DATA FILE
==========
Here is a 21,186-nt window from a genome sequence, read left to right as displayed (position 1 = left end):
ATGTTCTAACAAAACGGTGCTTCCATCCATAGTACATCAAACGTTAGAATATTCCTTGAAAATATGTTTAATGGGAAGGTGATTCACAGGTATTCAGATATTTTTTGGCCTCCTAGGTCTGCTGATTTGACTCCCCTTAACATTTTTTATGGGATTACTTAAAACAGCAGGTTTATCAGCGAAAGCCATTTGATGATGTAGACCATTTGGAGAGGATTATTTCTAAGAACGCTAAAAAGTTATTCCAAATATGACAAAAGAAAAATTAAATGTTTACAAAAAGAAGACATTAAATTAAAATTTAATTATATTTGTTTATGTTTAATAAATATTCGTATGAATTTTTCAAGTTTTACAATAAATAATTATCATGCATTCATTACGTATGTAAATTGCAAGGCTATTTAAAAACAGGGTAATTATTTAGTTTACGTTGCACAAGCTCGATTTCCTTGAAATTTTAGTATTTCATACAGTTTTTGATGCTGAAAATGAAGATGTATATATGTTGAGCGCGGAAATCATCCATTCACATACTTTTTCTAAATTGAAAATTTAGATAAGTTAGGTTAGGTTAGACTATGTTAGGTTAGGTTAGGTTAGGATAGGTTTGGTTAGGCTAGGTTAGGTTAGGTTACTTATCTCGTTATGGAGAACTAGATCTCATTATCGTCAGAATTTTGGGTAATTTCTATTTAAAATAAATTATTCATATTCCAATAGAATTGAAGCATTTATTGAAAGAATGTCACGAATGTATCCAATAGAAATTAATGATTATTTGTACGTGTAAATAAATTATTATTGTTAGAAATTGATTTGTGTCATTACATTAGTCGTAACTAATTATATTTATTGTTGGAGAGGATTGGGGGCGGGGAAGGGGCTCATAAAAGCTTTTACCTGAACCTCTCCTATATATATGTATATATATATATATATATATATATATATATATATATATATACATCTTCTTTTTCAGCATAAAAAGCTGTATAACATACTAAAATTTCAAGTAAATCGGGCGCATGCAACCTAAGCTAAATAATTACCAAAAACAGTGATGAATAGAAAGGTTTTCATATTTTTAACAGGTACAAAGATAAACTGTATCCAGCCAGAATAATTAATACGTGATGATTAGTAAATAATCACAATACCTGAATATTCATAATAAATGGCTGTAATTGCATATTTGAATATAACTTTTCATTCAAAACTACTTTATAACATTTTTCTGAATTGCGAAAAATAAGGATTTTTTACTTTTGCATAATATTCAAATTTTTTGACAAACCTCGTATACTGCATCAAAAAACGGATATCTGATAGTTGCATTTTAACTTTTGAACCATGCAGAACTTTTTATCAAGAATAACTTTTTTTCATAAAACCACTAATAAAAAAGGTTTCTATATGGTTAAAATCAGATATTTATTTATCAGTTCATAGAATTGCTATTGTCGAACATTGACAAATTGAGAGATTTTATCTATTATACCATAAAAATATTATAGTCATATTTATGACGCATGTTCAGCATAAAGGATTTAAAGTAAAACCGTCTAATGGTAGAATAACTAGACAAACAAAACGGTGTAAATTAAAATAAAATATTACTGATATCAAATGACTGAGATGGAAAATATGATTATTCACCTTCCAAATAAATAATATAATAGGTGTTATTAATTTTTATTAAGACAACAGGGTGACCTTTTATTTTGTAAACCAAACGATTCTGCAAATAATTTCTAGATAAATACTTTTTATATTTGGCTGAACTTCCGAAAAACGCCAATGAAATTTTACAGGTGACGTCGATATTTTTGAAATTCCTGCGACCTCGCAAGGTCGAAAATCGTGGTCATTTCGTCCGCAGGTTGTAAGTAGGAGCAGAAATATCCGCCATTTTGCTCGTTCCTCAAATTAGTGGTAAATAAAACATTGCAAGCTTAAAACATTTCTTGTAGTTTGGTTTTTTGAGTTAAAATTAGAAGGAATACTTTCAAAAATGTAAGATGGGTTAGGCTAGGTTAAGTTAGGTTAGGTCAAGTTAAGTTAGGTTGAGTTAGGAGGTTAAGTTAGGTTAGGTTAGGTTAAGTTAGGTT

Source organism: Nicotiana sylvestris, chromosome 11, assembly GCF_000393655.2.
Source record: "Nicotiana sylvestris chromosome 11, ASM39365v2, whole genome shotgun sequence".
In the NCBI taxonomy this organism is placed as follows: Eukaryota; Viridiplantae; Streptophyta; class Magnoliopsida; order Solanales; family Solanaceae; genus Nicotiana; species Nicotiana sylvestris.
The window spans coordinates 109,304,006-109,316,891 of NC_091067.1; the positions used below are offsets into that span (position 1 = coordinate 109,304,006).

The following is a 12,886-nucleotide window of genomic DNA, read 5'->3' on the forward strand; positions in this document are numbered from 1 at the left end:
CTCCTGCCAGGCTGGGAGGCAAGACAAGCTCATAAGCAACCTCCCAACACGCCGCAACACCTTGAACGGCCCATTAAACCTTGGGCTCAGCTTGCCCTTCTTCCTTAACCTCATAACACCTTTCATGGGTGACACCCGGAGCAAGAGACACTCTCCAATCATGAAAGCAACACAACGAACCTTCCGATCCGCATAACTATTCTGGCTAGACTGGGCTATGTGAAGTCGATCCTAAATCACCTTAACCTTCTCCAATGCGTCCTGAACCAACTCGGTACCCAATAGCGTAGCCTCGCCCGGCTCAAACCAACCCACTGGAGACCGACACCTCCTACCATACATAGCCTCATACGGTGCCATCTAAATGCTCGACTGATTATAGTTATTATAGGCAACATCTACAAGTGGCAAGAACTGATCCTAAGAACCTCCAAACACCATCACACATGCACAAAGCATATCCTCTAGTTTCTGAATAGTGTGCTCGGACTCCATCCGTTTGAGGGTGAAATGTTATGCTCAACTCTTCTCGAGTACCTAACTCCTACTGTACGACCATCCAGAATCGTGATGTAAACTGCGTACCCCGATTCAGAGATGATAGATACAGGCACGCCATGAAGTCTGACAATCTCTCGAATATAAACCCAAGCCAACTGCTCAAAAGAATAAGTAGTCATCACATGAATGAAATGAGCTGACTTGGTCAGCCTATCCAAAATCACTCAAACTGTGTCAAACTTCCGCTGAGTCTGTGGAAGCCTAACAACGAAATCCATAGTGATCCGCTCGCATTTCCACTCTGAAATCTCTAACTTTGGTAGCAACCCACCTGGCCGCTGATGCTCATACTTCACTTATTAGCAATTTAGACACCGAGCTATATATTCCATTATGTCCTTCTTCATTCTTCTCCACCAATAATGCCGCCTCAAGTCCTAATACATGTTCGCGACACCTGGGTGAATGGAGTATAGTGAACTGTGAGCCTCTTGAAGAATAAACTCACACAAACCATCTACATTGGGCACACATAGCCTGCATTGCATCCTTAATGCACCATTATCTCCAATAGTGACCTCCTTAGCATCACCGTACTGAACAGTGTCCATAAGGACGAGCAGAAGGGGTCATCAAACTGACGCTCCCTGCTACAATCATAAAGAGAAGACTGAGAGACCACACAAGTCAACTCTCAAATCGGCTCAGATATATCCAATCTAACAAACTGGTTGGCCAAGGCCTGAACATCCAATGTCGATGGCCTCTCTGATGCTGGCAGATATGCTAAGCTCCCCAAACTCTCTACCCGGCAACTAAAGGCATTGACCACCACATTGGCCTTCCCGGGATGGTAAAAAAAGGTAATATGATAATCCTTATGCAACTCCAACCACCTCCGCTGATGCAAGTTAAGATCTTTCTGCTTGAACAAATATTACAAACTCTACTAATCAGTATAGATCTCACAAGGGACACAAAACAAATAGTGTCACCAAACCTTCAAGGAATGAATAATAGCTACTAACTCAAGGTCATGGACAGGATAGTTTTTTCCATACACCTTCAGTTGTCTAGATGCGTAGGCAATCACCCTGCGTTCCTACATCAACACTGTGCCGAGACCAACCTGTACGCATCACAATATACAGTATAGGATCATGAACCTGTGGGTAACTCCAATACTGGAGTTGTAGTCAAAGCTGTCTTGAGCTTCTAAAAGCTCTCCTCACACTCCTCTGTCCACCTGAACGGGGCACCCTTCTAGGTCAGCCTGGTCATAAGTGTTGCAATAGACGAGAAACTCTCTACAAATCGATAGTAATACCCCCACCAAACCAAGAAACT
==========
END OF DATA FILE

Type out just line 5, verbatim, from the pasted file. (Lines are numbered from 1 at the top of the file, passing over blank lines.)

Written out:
In the NCBI taxonomy this organism is placed as follows: Eukaryota; Viridiplantae; Streptophyta; class Magnoliopsida; order Solanales; family Solanaceae; genus Nicotiana; species Nicotiana sylvestris.